Much larger urban simulations are used for the war-gaming activities by which US defence planners map out future combat scenarios. For one of these, an 8-square-mile swathe of Jakarta that includes 1.6 million buildings has been digitized and “geo-specifically” simulated in three dimensions. It includes over 100,000 “vehicles” and “civilians”, with their daily rhythms mapped in virtualized real time: roads are relatively empty at night, but clogged with vehicles during rush hours; “traffic and civilian presence increases around mosques at the appropriate times for daily prayers”. Known as “Urban Resolve”, the simulation has used some of the US military’s most sophisticated super-computers to project American forces into a full-scale war in the Indonesian capital in 2015. The same technology is now being adapted to provide a virtualized rendition of Baghdad.22 One aim is to keep these computer simulations of urban battlefields constantly updated, using combat patrols to report back on the latest destruction wrought by artillery or aerial bombardment.
Army of gamersThe “military–industrial–entertainment–media complex” has played a central role in naturalizing the idea that American and allied forces should be pitched in battle against the inhabitants of Arab and Third World cities.23 The two most popular video game franchises in 2005 were Ful Spectrum Warrior and America’s Army, developed respectively by the US Marines and the Army. Both games centre overwhelmingly on the task of occupying stylized Arab cities. Their immersive simulations work powerfully to equate these environments with “terrorism” and to stress that they need “pacification” or “cleansing” by military means.
These video games also demonstrate the extent of the American entertainment industry’s commitment to “a culture of permanent war”.24 Unsurprisingly, when the city’s inhabitants appear in these games they are portrayed, almost without exception, as the shadowy, racialized representation of “the terrorist” – figures to be annihilated in a blurred combination of military training and entertainment. In America’s Army, the fictional country of “Zekistan” features stylized Islamic architecture; buildings are either dark and menacing, or else in flames. Here again, the only role for Arab cities is as a terrain for urban war. Complex and self-reinforcing connections between war and entertainment in the digital age deepen the long-established role of films and toys as outlets for militaristic propaganda. An estimated 90% of the 75,000 men and women who join the US Army each year are “casual” video-gamers; 30% consider themselves “hardcore”. Such is the familiarity of most military recruits with Playstation controls that the US Marines have even mimicked these in the consoles for their new remote-control urban-surveillance vehicle, Dragon Runner, currently being used on Iraq’s streets.25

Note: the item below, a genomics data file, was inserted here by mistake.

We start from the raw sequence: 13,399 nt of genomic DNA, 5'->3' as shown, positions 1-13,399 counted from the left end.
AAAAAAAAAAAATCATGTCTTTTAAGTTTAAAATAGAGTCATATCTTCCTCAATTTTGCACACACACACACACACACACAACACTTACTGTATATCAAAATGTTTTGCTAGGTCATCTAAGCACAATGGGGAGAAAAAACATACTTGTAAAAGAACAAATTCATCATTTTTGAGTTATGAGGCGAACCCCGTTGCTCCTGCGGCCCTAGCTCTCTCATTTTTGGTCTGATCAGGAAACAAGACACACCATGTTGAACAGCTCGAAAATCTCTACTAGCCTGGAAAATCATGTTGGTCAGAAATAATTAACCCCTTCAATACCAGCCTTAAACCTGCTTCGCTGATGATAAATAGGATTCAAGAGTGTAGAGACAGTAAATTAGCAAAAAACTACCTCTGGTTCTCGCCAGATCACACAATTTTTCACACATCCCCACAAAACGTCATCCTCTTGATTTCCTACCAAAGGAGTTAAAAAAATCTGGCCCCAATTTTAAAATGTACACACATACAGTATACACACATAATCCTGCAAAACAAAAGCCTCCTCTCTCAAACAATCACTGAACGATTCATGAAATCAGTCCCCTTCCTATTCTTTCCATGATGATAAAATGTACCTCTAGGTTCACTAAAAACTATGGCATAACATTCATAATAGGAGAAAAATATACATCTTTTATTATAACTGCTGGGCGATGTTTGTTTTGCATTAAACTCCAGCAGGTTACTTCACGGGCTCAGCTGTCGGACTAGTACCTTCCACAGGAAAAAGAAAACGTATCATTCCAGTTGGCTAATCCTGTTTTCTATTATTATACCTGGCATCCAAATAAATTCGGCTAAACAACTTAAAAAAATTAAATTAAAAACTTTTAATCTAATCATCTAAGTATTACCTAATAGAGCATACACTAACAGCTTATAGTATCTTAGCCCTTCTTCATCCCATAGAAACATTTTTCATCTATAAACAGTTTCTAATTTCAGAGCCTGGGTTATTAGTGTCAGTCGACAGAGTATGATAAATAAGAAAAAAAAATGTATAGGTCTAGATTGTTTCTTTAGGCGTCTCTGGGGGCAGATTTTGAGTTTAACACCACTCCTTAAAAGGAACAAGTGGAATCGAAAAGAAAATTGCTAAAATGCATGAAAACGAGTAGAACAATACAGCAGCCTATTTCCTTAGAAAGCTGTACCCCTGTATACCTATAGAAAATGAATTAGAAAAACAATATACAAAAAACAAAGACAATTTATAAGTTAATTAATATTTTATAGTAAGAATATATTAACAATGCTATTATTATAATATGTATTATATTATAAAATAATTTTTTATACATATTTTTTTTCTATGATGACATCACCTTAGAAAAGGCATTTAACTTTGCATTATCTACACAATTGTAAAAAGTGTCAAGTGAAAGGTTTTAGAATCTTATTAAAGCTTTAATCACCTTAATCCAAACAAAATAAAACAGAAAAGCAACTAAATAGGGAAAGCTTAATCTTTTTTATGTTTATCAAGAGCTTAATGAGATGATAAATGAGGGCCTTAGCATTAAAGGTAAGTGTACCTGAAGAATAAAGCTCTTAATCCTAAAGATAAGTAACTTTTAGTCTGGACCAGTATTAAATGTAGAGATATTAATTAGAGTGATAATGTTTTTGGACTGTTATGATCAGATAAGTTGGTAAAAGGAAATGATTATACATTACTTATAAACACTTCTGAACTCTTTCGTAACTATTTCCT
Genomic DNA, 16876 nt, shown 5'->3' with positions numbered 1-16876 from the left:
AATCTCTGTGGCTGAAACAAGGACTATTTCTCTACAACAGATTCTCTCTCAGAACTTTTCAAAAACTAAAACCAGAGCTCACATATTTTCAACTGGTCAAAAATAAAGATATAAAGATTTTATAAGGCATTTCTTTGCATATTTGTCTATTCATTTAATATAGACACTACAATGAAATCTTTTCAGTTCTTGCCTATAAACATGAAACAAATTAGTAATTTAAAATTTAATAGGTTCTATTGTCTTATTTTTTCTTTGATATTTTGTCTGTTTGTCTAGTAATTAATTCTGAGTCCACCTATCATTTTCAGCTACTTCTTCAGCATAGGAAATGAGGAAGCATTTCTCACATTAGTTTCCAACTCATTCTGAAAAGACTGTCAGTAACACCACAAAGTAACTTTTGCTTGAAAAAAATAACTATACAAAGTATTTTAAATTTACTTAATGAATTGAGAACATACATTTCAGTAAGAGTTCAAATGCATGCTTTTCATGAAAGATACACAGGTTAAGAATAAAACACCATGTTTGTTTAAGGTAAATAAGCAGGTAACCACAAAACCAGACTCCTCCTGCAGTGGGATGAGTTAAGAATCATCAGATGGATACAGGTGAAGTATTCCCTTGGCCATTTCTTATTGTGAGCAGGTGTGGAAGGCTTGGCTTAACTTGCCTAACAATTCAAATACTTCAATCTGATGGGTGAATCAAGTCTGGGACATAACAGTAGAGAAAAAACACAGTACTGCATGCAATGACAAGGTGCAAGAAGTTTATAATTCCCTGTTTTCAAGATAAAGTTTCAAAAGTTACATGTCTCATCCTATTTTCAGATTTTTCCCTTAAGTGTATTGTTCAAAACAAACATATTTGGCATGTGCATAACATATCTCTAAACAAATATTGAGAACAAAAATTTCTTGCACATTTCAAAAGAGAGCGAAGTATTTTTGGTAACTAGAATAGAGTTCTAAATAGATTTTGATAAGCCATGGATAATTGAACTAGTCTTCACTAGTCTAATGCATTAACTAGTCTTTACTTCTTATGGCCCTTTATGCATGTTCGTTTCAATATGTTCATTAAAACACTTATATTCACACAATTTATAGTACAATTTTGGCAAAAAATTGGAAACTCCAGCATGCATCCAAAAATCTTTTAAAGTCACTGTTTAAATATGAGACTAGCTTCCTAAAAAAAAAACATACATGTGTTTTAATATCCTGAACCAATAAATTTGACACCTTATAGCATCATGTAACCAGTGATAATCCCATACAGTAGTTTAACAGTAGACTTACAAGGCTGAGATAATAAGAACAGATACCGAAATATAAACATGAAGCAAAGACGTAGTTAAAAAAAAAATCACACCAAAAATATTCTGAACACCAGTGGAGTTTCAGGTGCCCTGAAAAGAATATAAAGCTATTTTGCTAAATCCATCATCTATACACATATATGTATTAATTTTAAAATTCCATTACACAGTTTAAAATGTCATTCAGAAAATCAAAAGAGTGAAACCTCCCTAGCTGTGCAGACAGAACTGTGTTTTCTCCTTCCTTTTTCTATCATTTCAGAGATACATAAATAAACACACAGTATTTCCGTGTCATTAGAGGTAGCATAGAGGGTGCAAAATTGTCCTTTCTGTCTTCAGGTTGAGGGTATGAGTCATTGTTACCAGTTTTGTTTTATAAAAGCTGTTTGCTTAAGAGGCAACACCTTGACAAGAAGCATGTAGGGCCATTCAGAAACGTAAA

The extent to which US military managers have preferred to inhabit virtualized Arab cities, rather than confront their social realities, is reflected in the treatment of the increasing numbers of US Iraq war veterans suffering from Post-Traumatic Stress Disorder. The University of Southern California’s Institute for Creative Technologies, a major player in the crossover between war and entertainment, has adapted Full Spectrum Warrior’s immersive simulations of Arab cities as the basis for treating traumatized soldiers. Patients are forced to go through recreations of the events that have distressed them most: being inside mined or bombed vehicles or helicopters, sitting out mortar attacks on their compounds, or coming under attack while patrolling Iraqi streets. This allows the war-zone experience to be replayed in what is called “Virtual Iraq Exposure Therapy”, due to be extended to treatment centres across the United States. The video-game features of the “therapy” are deemed by its designers to “resonate well with the current generation of war fighters”, although one Navy psychologist stressed that it was important to make sure that the simulations were “not too realistic”, since that might “create more trauma”.26